Viral vector vaccines

  • by VaccineHealthCenter

The novel Corona virus has taken a toll on the world’s healthcare systems. As with other viruses, its transmission rate is high, claiming thousands of lives daily. The illness lacks a cure but scientists have developed vaccines to control the virus.
The approved COVID-19 vaccines include Moderna, Pfizer, AstraZeneca and recently, Johnson & Johnson. The first two use the m-RNA technology while the latter were developed using viral vectors. Previous successful studies in virology have prompted researchers to explore more on the findings to develop Covid- 19 vaccines. Finally, after months of research, their hard work yielded fruit. As a medic, you are undoubtedly interested in the vaccine development process. This article will focus on how viral vectors work in the process.

Properties of viral vectors

Recombinant vectors are flexible and safe. These intrinsic features make them suitable for their role. In humans, they deliver antigens which are supposed to elicit immune responses. This in turn protects the body from infectious diseases. Medical practitioners have succeeded in using them for virotherapy, vaccine development and gene therapy.

Viral Vectors as vaccines

As earlier mentioned, viral vectors have flexibility. This feature enables them to combine with other elements so that they can function as purposed. When used in vaccines, harmless fractions of the target virus are recombined with the adenoviral vectors (Ad). When the shot is administered, the elements trigger the production of antibodies in the system. If an individual contracts the virus, the immune system reacts by producing antigen-specific antibodies to prevent illness.
Encoded antigens in the Ad are introduced to the human cells. This encoding occurs within the E1 and E3 regions of the viral vector. The Ads are engineered such that they can’t replicate and cause infection. Upon its detection, the humoral and cellular immunities respond. With the aid of T cells, plasma B cells produce antibodies to counteract the induced antigen. On the other hand, cytokines are also produced to respond to the foreign body.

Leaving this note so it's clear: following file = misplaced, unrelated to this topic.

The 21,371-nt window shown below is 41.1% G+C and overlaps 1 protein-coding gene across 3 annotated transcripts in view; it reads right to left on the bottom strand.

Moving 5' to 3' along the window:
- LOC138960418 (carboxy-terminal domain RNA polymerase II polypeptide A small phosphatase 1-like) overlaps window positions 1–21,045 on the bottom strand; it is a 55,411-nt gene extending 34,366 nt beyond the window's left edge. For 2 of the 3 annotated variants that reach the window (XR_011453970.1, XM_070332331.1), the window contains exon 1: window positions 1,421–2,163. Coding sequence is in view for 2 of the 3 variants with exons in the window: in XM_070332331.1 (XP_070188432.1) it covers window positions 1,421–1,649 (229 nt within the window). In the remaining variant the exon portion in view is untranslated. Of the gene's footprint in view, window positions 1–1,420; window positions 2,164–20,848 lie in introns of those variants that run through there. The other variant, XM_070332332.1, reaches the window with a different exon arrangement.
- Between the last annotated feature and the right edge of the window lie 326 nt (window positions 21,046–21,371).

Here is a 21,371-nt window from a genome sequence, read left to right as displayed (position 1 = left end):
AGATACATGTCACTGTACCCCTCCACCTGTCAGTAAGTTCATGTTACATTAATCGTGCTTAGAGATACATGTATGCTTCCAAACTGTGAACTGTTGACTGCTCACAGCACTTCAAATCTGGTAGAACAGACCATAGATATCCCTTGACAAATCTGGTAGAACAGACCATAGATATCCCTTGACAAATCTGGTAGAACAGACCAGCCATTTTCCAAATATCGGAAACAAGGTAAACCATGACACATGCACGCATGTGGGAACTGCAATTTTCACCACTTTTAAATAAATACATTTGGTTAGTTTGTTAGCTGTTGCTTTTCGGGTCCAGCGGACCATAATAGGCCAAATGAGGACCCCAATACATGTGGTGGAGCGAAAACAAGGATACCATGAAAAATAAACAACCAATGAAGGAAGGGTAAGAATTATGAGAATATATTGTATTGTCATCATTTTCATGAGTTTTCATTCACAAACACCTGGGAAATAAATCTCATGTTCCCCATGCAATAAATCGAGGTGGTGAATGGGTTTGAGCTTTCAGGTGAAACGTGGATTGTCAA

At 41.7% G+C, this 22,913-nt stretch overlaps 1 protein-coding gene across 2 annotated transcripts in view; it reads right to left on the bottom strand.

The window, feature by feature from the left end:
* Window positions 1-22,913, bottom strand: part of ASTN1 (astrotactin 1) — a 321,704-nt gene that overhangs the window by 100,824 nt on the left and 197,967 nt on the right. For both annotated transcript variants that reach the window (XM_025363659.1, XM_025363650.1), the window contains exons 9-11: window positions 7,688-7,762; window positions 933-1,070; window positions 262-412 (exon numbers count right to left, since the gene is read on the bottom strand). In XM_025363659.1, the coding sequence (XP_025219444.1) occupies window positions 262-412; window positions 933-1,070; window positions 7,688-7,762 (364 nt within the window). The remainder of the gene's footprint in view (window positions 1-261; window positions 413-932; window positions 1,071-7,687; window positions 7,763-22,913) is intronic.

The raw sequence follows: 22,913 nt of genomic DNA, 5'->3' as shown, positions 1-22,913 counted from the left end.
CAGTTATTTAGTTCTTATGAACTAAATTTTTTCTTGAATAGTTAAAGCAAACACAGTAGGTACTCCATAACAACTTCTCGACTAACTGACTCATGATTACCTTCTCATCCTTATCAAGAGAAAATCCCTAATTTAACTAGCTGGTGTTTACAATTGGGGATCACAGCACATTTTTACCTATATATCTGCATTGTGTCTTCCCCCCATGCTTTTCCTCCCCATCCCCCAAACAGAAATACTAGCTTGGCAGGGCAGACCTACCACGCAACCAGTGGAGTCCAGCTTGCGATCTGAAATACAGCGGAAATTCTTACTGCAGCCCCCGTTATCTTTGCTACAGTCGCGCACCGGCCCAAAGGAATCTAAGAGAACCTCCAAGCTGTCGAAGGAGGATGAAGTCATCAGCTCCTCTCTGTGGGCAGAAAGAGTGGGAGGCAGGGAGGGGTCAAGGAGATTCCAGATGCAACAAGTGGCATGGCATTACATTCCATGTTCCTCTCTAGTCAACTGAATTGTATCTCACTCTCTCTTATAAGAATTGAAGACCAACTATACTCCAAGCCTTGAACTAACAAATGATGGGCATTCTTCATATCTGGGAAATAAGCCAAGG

This approach was considered after the successful administration of viral vector vaccines to animals. For example, neutralizing antibodies were generated after an Ad5 jab to prevent Ebola was given to some monkeys. The vector encoded a surface glycoprotein of the virus and produced the expected antibody.
However, the Ad vaccines may experience setbacks. Some individuals may develop intolerance which can result in severe side effects. Additionally, the body might clear the Ad when induced due to preexisting immunity. To deal with such a situation, researchers use adenoviruses that individuals rarely come into contact with.
For the Covid-19 virus, different manufacturers have used varying Ads. For example, the AstraZeneca vaccine uses ChAd✖1, which is a chimpanzee adenovirus. The Johnson & Johnson uses Ad26 and CanSino from China Ad5. Sputnik V from Russia is the only vector vaccine so far being administered in two doses, Ad26 and Ad5 respectively. All the rest are single doses. Patients experience common side effects like mild fever and headache as they would if they received other vaccines. However, reactogenicity varies across individuals due to different factors.

Can the vaccine alter your DNA?

Adenoviruses cannot interfere with the DNA. They don't possess the enzymatic composition necessary for the alteration of a person's DNA. This is a major reason why they are preferred in vaccine development. To further reduce the chances of replication, parts of their genome are deleted. This ensures they are safe for use. Additionally, they are nonintegrating since there is no proof showing the vector’s ability to affect the host’s DNA.

The bottom line

There has been ongoing research about adenoviruses in the medical field. Previous studies showed that when used, they boost the body’s immune system. For this reason, scientists considered it a viable option for vaccine development when Covid-19 struck. The results have been rewarding since AstraZeneca and other vaccines have been developed. As many resources are pumped into finding a cure, we can utilize these vaccines in the meantime.